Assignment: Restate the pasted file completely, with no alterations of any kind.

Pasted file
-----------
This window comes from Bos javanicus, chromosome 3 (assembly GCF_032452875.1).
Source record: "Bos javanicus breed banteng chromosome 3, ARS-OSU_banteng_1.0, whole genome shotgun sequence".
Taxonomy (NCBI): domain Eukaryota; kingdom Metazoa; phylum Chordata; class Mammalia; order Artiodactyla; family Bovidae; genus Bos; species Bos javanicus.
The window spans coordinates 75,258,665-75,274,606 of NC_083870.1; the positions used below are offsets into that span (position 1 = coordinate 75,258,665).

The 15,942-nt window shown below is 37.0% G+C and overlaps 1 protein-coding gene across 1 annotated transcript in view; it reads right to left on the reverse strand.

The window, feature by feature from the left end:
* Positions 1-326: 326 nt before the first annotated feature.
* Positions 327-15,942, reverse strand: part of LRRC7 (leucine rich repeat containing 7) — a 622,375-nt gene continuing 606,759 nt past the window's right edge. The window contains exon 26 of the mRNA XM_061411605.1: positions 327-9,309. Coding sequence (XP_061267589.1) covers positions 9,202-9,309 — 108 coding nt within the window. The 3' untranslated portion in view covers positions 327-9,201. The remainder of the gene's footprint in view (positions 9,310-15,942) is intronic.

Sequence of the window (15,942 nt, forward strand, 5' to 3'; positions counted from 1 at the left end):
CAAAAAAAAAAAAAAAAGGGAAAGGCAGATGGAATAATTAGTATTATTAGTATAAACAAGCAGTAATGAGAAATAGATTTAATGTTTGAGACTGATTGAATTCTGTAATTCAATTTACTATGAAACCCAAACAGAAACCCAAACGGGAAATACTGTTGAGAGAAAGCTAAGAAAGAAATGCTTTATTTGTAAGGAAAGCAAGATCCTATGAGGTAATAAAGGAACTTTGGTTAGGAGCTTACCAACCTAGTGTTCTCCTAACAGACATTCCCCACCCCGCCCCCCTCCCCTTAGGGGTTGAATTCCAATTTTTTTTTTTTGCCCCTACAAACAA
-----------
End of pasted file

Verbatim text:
This window comes from Bos javanicus, chromosome 3 (assembly GCF_032452875.1).
Source record: "Bos javanicus breed banteng chromosome 3, ARS-OSU_banteng_1.0, whole genome shotgun sequence".
Taxonomy (NCBI): domain Eukaryota; kingdom Metazoa; phylum Chordata; class Mammalia; order Artiodactyla; family Bovidae; genus Bos; species Bos javanicus.
The window spans coordinates 75,258,665-75,274,606 of NC_083870.1; the positions used below are offsets into that span (position 1 = coordinate 75,258,665).

The 15,942-nt window shown below is 37.0% G+C and overlaps 1 protein-coding gene across 1 annotated transcript in view; it reads right to left on the reverse strand.

The window, feature by feature from the left end:
* Positions 1-326: 326 nt before the first annotated feature.
* Positions 327-15,942, reverse strand: part of LRRC7 (leucine rich repeat containing 7) — a 622,375-nt gene continuing 606,759 nt past the window's right edge. The window contains exon 26 of the mRNA XM_061411605.1: positions 327-9,309. Coding sequence (XP_061267589.1) covers positions 9,202-9,309 — 108 coding nt within the window. The 3' untranslated portion in view covers positions 327-9,201. The remainder of the gene's footprint in view (positions 9,310-15,942) is intronic.

Sequence of the window (15,942 nt, forward strand, 5' to 3'; positions counted from 1 at the left end):
CAAAAAAAAAAAAAAAAGGGAAAGGCAGATGGAATAATTAGTATTATTAGTATAAACAAGCAGTAATGAGAAATAGATTTAATGTTTGAGACTGATTGAATTCTGTAATTCAATTTACTATGAAACCCAAACAGAAACCCAAACGGGAAATACTGTTGAGAGAAAGCTAAGAAAGAAATGCTTTATTTGTAAGGAAAGCAAGATCCTATGAGGTAATAAAGGAACTTTGGTTAGGAGCTTACCAACCTAGTGTTCTCCTAACAGACATTCCCCACCCCGCCCCCCTCCCCTTAGGGGTTGAATTCCAATTTTTTTTTTTTGCCCCTACAAACAA